Trial documents you can write in advance

Some documents can be prepared ahead of the trial giving you time to deal with last-minute issues

William Veen
2009 June

It’s Friday and trial starts Monday. You plan to spend the weekend developing your themes for trial and preparing for voir dire and opening statement. But as you exchange trial documents, the defense unexpectedly hands you two boxes of briefs. If this has ever happened to you, you understand the importance of preparing trial documents well in advance.

There are at least four types of trial documents you can prepare well before trial: motions in limine; trial briefs; legal memoranda; and special jury instructions. All these documents can be written ahead of time, thereby saving you time to deal with the last minute issues that typically arise before trial.

Motions in limine

A motion in limine is a request to the court for an evidentiary ruling, usually before the start of a trial, “to avoid the obviously futile attempt to ‘unring the bell’…” in the event a jury hears evidence it shouldn’t. (Hyatt v. Sierra Boat Co. (1978) 79 Cal.App.3d 325, 337.) Depending on the venue, in limine motions may be exchanged as late as the day before trial. (See, e.g., Super. Ct., Santa Clara County, Local Rules, rule 8(D).) When this occurs, any oppositions must be prepared in a day. The short turnaround time benefits the attorney who briefs the issues ahead of time.

Identifying and briefing evidentiary issues early requires a methodical approach. Periodically read the Evidence Code and CACI instructions with your case in mind. You will no doubt spot issues not previously considered. As you receive written discovery – such as an interrogatory which asks about your client’s immigration status – highlight the discovery and immediately draft a motion to preclude any evidence on the subject.

During deposition, write “MIL” in red pen in your notes as you recognize issues so that you won’t forget them later. When you return to the office, immediately review your notes for red ink and draft the motions. If you don’t have time to draft a full motion, create a document with an appropriate title (e.g. “MIL exclude drug use”). Just naming the document may be enough to jog your memory later. When you have more time, search your database for documents entitled “MIL” and complete any unfinished motions. This way, you can avoid spending the weekends before trial, reviewing vast deposition notes for potential evidentiary issues.

Trial briefs

Another trial document that you can prepare well in advance of trial is the trial brief. A trial brief is sometimes optional, but you should always file one. A trial brief is designed to educate a trial judge about your case – to present the key facts, issues and arguments. It is a “roadmap” for the case, and as with any roadmap, the judge will likely rely on the clearest, most reliable one.

Some courts allow the parties to exchange trial briefs at the last minute. (See, e.g., Super. Ct., Santa Cruz County, Local Rules, rule 2.2.06 [exchange day before trial].) So it is important to know early on how you will present your story to a judge, as well as anticipate how the defense will present its case.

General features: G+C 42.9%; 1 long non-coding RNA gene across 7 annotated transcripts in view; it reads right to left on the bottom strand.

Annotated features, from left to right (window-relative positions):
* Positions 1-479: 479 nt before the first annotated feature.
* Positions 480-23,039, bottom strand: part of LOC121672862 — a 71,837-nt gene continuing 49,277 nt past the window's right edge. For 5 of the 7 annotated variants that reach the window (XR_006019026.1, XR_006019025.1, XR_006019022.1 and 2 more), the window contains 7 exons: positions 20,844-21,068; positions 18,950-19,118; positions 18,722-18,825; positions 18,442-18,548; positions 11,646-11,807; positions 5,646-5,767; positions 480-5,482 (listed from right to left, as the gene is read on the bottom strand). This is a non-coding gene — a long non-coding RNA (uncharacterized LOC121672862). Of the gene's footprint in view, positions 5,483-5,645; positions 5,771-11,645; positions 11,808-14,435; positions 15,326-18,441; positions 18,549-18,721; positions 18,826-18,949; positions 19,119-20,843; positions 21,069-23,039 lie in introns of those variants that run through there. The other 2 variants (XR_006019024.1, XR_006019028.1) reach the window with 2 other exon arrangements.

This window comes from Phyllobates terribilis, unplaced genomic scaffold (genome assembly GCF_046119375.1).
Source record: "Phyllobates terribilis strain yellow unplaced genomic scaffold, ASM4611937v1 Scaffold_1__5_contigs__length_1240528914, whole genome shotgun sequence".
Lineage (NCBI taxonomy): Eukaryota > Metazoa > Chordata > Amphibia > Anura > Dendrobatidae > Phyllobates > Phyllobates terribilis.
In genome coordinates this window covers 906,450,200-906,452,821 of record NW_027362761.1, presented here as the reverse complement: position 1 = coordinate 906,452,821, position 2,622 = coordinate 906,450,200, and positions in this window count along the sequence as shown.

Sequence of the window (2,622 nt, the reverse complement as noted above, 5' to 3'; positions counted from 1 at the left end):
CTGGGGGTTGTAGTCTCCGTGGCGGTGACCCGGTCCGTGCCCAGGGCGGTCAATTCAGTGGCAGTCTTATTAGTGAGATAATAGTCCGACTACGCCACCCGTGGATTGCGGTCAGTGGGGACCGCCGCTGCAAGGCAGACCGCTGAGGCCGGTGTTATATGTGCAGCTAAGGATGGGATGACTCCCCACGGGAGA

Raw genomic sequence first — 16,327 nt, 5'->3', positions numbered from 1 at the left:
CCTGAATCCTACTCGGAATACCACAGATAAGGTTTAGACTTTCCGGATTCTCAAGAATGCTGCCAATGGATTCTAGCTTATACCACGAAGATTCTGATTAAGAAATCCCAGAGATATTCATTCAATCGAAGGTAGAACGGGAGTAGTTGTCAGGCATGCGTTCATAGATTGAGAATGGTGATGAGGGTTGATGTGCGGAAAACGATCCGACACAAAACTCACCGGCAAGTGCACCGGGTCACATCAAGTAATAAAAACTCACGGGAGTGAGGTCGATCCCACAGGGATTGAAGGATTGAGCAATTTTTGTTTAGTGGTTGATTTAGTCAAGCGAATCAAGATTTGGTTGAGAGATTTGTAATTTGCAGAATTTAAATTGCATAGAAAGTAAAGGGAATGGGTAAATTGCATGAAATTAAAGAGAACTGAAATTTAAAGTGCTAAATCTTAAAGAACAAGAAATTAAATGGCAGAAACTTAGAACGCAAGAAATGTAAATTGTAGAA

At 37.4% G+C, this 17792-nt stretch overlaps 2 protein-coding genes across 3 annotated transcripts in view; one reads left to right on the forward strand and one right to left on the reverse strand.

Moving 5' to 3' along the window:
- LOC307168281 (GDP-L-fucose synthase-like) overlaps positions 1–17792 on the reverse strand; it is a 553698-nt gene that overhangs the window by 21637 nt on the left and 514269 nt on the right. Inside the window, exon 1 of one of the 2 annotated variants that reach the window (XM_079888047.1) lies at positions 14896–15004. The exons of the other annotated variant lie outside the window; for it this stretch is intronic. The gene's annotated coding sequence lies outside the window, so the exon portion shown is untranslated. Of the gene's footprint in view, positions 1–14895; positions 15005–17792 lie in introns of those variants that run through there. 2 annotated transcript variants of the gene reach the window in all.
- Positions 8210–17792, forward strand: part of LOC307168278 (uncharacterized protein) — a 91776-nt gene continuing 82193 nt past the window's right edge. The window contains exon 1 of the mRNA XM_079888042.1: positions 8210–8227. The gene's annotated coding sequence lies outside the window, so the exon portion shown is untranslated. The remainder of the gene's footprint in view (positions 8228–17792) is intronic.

A good time to prepare a trial brief is immediately after finishing a demand letter or mediation brief. Turn the demand into a trial brief, but eliminate any questionable facts or hyperbolic argument so you don’t lose credibility with the judge. Attach motions in limine to the brief for easy reference.

Legal memoranda

A legal memorandum is a persuasive brief designed to educate a trial judge on a discrete legal issue. If your trial judge lacks civil experience, be ready to brief the judge on any law that is crucial to your case, even if it appears pedestrian to you. When the judge asks, “Do you have a brief on that issue?” have a brief at the ready. If you don’t, you will spend the night brief-writing instead of preparing for the next day’s witnesses.

Special jury instructions

Jury instructions are the set of legal rules a jury should follow in deciding a case. The Judicial Council of California publishes approved jury instructions. Specially prepared jury instructions or “special jury instructions” are “instructions from other sources, those specially prepared by the party, or approved instructions that have been substantially modified by the party.” (2009 Cal. Rules of Court, rule 2.1055(1)(B).) A party can propose a special jury instruction on an issue not covered by the approved jury instructions. (Ibid.)

Special jury instructions and corresponding legal memoranda can be prepared well before trial. For example, a demurrer or summary judgment motion may challenge a unique duty theory. When you write your opposition, copy and paste your brief into a separate document and draft the jury instruction you want read to a jury.


Most courts allow parties to exchange trial documents shortly before trial. But you don’t need to wait until then to prepare them. Being “trial ready” means anticipating trial issues early in the case, so that you can focus on trial later.

William Veen William Veen

William Veen founded The Veen Firm, P.C. as a sole practitioner in 1975, gradually developing it into a firm of talented attorneys and staff who represent severely injured workers and consumers. He is a member of the American Board of Trial Advocates and honored as the Trial Lawyer of the Year by the San Francisco Trial Lawyers Association in 2003.

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